January 11, 2008 at 2:10 pm 5 comments

I’m trying to clear out my hardrive so I can concentrate on the new incomplete novels I’ve got sitting on the hardrive, which means as I’m writing in my handy dandy notebook, AND I’m sending chapters to my CP. And it never fails to blow my mind how different revising is from writing. Depending on how much you need to fix you might do your share of writing, but still it’s not the same. Let me give you an example. Here’s the first two paragraphs from I Said Never:

“I’m never going to get married.” I said to my friend Shelise and watched as her eyebrows rose. A sure sign a speech would soon follow. Now, I didn’t say this because I couldn’t find a good man. Love and marriage was for the love sick. Believing in marriage means having hope I’d find the right guy. It means believing in something intangible.

I don’t do intangible.

When I’m looking at these two paragraphs I’m thinking, “What can I change to make this stronger?”, “Did I get the character right?”, Hell, “Are these sentences grammatically correct?”, “I really should run grammatik right now?”, Double hell, ” Do these sentences even make sense or will the reader go, huh?”

Now for an example from writing:

You see the difference. Yes, I know blank space. That’s blank space I need to fill up. There is nothing for me to agonize over, other than there is nothing there. I’m sure revising and writing uses two different sides of the brain, that’s neither here or there.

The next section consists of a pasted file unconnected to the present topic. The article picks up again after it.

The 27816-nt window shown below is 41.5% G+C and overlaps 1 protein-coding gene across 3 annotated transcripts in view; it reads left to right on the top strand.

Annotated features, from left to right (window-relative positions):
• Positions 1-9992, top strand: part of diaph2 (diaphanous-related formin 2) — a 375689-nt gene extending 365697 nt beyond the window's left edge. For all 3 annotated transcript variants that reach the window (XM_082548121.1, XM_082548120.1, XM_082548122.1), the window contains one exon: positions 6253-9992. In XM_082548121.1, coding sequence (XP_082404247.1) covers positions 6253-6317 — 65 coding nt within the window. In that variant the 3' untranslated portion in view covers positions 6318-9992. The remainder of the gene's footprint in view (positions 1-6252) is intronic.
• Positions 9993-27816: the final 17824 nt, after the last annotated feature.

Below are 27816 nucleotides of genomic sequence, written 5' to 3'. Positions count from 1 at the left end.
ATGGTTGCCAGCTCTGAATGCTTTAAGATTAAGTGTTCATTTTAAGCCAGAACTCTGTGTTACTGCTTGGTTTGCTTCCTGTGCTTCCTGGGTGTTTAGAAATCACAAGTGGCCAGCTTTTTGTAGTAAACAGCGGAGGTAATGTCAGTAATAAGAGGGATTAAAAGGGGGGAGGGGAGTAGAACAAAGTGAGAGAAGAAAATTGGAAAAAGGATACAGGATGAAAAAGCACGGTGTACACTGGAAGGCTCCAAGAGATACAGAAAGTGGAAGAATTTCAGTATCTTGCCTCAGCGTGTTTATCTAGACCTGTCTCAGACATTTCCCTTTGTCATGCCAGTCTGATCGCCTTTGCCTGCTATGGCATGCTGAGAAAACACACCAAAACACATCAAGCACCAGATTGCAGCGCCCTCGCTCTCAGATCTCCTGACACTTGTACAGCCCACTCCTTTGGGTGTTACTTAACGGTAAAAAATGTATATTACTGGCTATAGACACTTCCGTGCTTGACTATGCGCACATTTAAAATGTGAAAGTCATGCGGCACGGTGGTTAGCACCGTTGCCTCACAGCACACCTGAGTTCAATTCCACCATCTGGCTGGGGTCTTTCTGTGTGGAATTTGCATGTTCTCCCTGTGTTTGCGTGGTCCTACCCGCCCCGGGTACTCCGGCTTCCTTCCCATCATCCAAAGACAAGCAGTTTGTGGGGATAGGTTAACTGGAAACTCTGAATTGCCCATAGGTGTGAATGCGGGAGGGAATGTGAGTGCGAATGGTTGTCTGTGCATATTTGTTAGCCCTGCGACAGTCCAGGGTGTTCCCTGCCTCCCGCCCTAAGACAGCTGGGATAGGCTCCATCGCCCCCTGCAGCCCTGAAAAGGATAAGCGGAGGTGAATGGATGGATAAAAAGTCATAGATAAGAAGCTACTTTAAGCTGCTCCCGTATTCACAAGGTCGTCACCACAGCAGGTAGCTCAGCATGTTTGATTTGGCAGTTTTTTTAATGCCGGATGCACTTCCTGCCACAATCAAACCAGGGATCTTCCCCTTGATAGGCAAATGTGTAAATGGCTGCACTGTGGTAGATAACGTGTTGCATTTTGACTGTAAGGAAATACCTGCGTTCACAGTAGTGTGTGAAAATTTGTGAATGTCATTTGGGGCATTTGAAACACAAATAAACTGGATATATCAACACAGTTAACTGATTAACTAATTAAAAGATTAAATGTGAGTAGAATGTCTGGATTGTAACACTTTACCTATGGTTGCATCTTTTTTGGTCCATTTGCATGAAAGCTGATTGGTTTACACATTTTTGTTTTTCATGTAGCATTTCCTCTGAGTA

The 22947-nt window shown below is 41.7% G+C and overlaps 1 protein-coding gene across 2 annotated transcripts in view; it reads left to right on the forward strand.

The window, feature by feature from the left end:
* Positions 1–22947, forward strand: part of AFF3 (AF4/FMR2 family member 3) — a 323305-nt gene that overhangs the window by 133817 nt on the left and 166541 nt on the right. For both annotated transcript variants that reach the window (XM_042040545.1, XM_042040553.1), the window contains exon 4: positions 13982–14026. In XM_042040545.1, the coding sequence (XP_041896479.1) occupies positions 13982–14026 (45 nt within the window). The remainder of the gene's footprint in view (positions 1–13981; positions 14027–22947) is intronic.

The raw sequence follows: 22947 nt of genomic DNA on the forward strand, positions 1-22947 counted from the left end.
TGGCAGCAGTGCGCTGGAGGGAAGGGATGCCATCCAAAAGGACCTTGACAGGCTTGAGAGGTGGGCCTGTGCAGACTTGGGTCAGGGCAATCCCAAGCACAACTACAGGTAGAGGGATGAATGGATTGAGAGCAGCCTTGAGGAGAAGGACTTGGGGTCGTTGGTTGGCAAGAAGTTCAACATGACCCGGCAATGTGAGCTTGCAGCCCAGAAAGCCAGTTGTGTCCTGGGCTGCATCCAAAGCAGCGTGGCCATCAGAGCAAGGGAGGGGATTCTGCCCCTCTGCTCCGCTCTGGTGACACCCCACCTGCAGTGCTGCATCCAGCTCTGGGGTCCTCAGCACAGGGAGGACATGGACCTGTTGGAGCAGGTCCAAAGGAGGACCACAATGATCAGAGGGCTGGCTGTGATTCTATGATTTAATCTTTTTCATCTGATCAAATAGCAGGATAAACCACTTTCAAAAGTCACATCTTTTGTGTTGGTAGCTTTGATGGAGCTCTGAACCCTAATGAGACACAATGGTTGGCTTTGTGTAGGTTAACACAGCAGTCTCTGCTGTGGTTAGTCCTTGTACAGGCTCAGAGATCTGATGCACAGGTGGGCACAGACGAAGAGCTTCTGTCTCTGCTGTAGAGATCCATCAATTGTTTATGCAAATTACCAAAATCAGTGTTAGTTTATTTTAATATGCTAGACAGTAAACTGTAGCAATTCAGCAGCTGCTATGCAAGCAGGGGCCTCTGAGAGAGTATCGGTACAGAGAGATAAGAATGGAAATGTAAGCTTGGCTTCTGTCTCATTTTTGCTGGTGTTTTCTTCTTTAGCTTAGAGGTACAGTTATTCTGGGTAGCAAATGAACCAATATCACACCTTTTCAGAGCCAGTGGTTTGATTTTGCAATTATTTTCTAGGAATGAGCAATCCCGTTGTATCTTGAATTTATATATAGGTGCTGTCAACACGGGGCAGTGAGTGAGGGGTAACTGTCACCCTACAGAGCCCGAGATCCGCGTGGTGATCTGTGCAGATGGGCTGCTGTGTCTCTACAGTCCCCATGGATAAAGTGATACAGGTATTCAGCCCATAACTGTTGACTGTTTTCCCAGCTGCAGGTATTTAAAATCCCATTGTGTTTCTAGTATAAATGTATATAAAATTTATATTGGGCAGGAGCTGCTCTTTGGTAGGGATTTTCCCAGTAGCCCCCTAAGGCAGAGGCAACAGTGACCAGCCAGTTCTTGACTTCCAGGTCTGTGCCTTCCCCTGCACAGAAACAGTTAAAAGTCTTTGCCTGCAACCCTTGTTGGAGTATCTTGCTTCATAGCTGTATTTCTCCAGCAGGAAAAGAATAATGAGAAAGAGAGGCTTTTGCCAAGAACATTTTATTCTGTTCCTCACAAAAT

What I want to know from you guys…What difference between revising and writing have you noticed?


Entry filed under: questions, writing woes.


5 Comments Add your own

  • 1. Davina  |  January 11, 2008 at 11:03 pm

    For me, revising’s easier for exactly that reason – there are a hundred different questions you can ask yourself to see what needs to change.

    When you’re writing, there are moments when the words just flow and you never want to stop, and that’s the best bit; but there are also the times when you’re sat staring at the screen reading the last sentence over and over again and no matter how many times you rephrase the question ‘What should happen next?’ the meaning doesn’t change. Even if you have a reasonable idea of where you’re ultimately going with it, you still have to figure out the same answer. Of course, when you finally do, the feeling of breaking through that wall is exhilirating 🙂

    Hello, by the way. I’ve been lurking for a while, so thought I should make myself known, particularly now that we’re both on the WWfW forums.

    Congratulations again on the book release too – I hope it goes really well for you.

  • 2. Mel  |  January 12, 2008 at 1:49 am

    Hi, Davina. Amazing I have lurkers. Who would have thought.

    Anyway, I agree, (most days) on what you pointed out. Those days when the words are flying from your brain to your fingers are days that you laugh at the thought of revising. Those days that shall not be named, shall not be mentioned.

    On the flip side when you read back something you’ve written and don’t know HOW to fix it, is just as trying than the days that shall not be named.

  • 3. bettye griffin  |  January 12, 2008 at 10:53 pm

    I tend to write as I revise, but I also revise on a regular basis as I work on a project. I never fail to find areas where I can make improvements . . . sometimes, unfortunately, even when I’m reading the galleys and it’s too late.

  • 4. Mel  |  January 12, 2008 at 11:30 pm

    Galleys are painful. Through most of mine I kept thinking “am I being picky? or does this really need to be changed?”

  • 5. Edie  |  January 13, 2008 at 4:54 pm

    I revise as I write, but then I revise later, and then I revise after I receive my subs back from my CPs. LOL A lot of revising there.

    I’m always looking for ways to make it better. When I do find a way, it makes me feel better too. It makes me happy.

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